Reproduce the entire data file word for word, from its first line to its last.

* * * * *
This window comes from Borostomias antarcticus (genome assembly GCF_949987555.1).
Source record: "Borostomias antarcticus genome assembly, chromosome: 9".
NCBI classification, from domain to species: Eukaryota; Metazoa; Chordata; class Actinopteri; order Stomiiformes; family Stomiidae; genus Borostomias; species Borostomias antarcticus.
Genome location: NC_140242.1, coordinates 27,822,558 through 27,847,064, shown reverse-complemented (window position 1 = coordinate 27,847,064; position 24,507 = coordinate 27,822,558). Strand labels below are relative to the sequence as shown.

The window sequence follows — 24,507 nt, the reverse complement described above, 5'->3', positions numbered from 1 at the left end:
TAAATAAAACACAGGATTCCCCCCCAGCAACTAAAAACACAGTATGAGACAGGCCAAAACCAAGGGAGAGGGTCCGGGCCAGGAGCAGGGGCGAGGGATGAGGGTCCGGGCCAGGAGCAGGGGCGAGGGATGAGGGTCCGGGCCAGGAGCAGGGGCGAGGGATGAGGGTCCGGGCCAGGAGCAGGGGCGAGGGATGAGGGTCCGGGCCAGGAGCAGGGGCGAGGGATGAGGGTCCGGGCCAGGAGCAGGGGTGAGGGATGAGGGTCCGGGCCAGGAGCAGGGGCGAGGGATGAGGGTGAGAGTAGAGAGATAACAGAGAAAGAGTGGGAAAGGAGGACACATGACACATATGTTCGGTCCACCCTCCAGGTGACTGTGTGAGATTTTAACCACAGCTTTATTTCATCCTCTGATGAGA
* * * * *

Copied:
This window comes from Borostomias antarcticus (genome assembly GCF_949987555.1).
Source record: "Borostomias antarcticus genome assembly, chromosome: 9".
NCBI classification, from domain to species: Eukaryota; Metazoa; Chordata; class Actinopteri; order Stomiiformes; family Stomiidae; genus Borostomias; species Borostomias antarcticus.
Genome location: NC_140242.1, coordinates 27,822,558 through 27,847,064, shown reverse-complemented (window position 1 = coordinate 27,847,064; position 24,507 = coordinate 27,822,558). Strand labels below are relative to the sequence as shown.

The window sequence follows — 24,507 nt, the reverse complement described above, 5'->3', positions numbered from 1 at the left end:
TAAATAAAACACAGGATTCCCCCCCAGCAACTAAAAACACAGTATGAGACAGGCCAAAACCAAGGGAGAGGGTCCGGGCCAGGAGCAGGGGCGAGGGATGAGGGTCCGGGCCAGGAGCAGGGGCGAGGGATGAGGGTCCGGGCCAGGAGCAGGGGCGAGGGATGAGGGTCCGGGCCAGGAGCAGGGGCGAGGGATGAGGGTCCGGGCCAGGAGCAGGGGCGAGGGATGAGGGTCCGGGCCAGGAGCAGGGGTGAGGGATGAGGGTCCGGGCCAGGAGCAGGGGCGAGGGATGAGGGTGAGAGTAGAGAGATAACAGAGAAAGAGTGGGAAAGGAGGACACATGACACATATGTTCGGTCCACCCTCCAGGTGACTGTGTGAGATTTTAACCACAGCTTTATTTCATCCTCTGATGAGA